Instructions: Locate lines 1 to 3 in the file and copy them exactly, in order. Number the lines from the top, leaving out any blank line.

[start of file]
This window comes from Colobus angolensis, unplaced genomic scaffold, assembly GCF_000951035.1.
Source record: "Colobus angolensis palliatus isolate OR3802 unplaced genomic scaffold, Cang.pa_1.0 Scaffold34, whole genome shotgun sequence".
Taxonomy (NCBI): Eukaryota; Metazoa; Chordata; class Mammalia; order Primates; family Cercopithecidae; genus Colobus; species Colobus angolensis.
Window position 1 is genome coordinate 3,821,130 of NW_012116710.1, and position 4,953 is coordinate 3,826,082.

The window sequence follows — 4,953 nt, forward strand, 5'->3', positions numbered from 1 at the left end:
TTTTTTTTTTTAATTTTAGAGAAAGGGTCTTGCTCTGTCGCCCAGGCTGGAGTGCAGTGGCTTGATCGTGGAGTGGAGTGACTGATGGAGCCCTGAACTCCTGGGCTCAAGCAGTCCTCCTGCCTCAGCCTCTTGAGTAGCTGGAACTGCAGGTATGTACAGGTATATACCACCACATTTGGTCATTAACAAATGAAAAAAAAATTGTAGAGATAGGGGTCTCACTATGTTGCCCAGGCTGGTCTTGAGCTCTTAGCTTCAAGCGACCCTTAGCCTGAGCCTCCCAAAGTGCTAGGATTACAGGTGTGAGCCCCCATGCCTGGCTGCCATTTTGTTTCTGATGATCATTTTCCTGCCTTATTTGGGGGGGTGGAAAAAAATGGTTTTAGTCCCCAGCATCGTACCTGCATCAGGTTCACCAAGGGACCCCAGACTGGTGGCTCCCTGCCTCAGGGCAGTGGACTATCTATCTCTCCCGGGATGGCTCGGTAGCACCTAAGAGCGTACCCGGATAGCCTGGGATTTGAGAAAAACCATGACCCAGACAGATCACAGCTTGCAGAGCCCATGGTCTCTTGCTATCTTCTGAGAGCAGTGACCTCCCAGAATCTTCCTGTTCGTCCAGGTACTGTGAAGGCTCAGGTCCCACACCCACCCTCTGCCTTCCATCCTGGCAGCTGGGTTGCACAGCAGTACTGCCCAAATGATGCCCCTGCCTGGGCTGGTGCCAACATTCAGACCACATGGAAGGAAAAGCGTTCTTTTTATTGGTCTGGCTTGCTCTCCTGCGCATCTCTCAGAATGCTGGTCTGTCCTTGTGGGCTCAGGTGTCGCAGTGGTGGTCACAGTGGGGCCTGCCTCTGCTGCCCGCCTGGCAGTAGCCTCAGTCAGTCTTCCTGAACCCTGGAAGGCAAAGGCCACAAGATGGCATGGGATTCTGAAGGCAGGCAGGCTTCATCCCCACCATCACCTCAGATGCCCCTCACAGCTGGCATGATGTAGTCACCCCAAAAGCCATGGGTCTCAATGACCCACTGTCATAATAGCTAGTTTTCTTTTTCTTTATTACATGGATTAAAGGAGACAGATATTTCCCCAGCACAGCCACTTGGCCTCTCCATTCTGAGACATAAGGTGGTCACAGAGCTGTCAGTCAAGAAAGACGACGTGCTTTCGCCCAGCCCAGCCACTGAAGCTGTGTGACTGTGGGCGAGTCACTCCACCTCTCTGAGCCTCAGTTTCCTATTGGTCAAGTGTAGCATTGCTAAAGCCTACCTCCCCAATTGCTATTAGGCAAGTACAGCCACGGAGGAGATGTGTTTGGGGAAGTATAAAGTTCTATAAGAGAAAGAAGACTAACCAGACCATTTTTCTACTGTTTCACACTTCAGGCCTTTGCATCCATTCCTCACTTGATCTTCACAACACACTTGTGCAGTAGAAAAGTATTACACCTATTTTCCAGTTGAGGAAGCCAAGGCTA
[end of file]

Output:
This window comes from Colobus angolensis, unplaced genomic scaffold, assembly GCF_000951035.1.
Source record: "Colobus angolensis palliatus isolate OR3802 unplaced genomic scaffold, Cang.pa_1.0 Scaffold34, whole genome shotgun sequence".
Taxonomy (NCBI): Eukaryota; Metazoa; Chordata; class Mammalia; order Primates; family Cercopithecidae; genus Colobus; species Colobus angolensis.